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Abstract — Motivated by finding locomotion primitives for a legged robot, we present controllability results and kinematic reduction for a variable inertia mechanical system. We show that the mechanical system is configuration controllable and use the symmetry resulting from angular momentum conservation to develop a kinematic representation of the mechanical system. We also show through simulation how plans for the kinematic representation can be implemented on the full dynamical mechanical system. Our hope is that this technique will lead us to a general procedure for solving the gait synthesis problem. I.
On the factorization of trajectory lifting maps
, 2005
"... Trajectory preserving and lifting maps have been implicitly used in many recursive or hierarchical control design techniques. Well known systems theoretic concepts such as differential flatness or more recent ones such as bisimulations can be also understood through the trajectory lifting maps they ..."
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Cited by 1 (0 self)
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Trajectory preserving and lifting maps have been implicitly used in many recursive or hierarchical control design techniques. Well known systems theoretic concepts such as differential flatness or more recent ones such as bisimulations can be also understood through the trajectory lifting maps they define. In this paper we initiate a study of trajectory preserving and lifting maps between affine control systems. Our main result shows that any trajectory lifting map between two singleinput control affine systems can be locally factored as the composition of two special trajectory lifting maps: a projection onto a quotient system followed by a differentially flat output with respect to another control system.
Kinematic Reducibility of Multiple Model Systems
"... This paper considers the relationship between second order multiple model systems and first order multiple model systems. Such a relationship is important to, among other things, studying path planning for mechanical control systems. This is largely due to the fact that the computational complexity ..."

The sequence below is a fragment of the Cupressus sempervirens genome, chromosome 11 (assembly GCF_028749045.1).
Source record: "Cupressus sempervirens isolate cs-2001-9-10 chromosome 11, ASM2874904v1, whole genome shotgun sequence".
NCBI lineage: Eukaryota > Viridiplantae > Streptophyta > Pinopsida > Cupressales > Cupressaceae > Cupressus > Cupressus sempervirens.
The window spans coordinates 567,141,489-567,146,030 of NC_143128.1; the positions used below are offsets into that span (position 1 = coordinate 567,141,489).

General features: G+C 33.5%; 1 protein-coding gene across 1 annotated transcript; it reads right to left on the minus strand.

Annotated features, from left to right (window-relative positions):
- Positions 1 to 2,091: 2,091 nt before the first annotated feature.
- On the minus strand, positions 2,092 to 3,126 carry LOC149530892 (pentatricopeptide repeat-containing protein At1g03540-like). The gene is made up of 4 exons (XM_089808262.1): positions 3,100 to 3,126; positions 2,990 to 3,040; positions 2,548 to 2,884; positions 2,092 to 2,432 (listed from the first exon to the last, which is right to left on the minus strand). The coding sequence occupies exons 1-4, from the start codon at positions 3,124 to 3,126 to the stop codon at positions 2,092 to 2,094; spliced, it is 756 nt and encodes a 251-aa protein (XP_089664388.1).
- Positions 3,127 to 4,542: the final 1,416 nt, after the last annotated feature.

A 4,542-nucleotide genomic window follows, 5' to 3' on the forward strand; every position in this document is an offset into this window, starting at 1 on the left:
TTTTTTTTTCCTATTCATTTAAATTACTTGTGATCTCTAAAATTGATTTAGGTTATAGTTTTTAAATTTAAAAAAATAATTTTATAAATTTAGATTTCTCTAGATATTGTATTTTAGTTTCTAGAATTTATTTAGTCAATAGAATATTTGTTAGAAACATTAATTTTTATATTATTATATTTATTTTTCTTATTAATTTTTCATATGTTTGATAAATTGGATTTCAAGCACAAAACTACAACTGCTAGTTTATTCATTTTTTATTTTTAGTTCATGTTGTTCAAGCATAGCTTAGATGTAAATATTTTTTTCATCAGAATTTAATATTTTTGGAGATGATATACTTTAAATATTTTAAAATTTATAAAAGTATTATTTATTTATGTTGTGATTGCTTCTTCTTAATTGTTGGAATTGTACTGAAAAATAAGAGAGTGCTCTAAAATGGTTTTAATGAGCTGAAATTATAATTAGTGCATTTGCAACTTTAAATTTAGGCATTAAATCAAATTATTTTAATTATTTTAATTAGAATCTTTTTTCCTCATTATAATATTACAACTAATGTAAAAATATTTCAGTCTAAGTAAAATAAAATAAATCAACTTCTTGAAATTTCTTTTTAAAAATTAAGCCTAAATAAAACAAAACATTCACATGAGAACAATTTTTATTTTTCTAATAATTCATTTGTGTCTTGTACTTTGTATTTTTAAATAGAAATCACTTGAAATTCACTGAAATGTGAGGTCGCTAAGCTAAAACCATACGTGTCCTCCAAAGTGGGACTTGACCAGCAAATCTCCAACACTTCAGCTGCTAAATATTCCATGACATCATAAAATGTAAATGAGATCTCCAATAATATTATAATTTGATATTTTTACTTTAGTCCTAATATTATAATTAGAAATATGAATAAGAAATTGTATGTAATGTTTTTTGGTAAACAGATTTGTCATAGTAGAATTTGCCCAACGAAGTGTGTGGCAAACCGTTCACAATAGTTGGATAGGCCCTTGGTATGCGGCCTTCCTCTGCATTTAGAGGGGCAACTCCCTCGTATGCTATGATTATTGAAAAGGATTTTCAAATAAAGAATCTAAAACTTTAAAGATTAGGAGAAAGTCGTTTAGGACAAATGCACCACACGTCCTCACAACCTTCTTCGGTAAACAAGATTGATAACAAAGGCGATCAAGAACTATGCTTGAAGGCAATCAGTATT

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This paper considers the relationship between second order multiple model systems and first order multiple model systems. Such a relationship is important to, among other things, studying path planning for mechanical control systems. This is largely due to the fact that the computational complexity of a path planning problem rapidly increases with the dimension of the state space, implying that being able to reduce a path planning problem from TQ to Q can be helpful. Not surprisingly, the necessary and sufficient condition for such a reduction is that each model constituting a multiple model control system be reducible. We present an extensive example in order to illustrate how these results can provide insight into the control of some specific physical systems.
SIAM Journal on Control and Optimization
, 2005
"... Loworder controllability and kinematic reductions for affine connection control systems ..."
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Loworder controllability and kinematic reductions for affine connection control systems
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"... An approximate decoupled dynamics and kinematics analysis of legless locomotion ..."
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An approximate decoupled dynamics and kinematics analysis of legless locomotion